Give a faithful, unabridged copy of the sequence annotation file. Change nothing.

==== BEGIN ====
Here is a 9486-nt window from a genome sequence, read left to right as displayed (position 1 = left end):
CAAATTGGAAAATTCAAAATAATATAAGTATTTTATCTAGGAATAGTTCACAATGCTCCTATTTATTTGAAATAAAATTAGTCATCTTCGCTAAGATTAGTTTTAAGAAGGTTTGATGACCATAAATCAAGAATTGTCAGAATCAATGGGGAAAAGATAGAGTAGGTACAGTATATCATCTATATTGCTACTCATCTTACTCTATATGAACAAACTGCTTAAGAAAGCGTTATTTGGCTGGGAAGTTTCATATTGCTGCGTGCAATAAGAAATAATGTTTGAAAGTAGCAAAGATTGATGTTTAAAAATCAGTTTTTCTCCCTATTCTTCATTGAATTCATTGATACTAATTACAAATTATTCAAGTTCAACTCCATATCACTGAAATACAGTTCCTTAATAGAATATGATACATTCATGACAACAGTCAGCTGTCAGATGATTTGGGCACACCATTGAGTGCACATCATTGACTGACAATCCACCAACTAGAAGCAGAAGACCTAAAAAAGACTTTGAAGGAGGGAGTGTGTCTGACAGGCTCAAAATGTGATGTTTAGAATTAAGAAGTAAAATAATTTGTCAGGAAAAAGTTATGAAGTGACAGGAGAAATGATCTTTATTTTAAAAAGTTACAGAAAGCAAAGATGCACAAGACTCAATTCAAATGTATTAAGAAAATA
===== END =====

Here is a 9486-nt window from a genome sequence, read left to right as displayed (position 1 = left end):
CAAATTGGAAAATTCAAAATAATATAAGTATTTTATCTAGGAATAGTTCACAATGCTCCTATTTATTTGAAATAAAATTAGTCATCTTCGCTAAGATTAGTTTTAAGAAGGTTTGATGACCATAAATCAAGAATTGTCAGAATCAATGGGGAAAAGATAGAGTAGGTACAGTATATCATCTATATTGCTACTCATCTTACTCTATATGAACAAACTGCTTAAGAAAGCGTTATTTGGCTGGGAAGTTTCATATTGCTGCGTGCAATAAGAAATAATGTTTGAAAGTAGCAAAGATTGATGTTTAAAAATCAGTTTTTCTCCCTATTCTTCATTGAATTCATTGATACTAATTACAAATTATTCAAGTTCAACTCCATATCACTGAAATACAGTTCCTTAATAGAATATGATACATTCATGACAACAGTCAGCTGTCAGATGATTTGGGCACACCATTGAGTGCACATCATTGACTGACAATCCACCAACTAGAAGCAGAAGACCTAAAAAAGACTTTGAAGGAGGGAGTGTGTCTGACAGGCTCAAAATGTGATGTTTAGAATTAAGAAGTAAAATAATTTGTCAGGAAAAAGTTATGAAGTGACAGGAGAAATGATCTTTATTTTAAAAAGTTACAGAAAGCAAAGATGCACAAGACTCAATTCAAATGTATTAAGAAAATA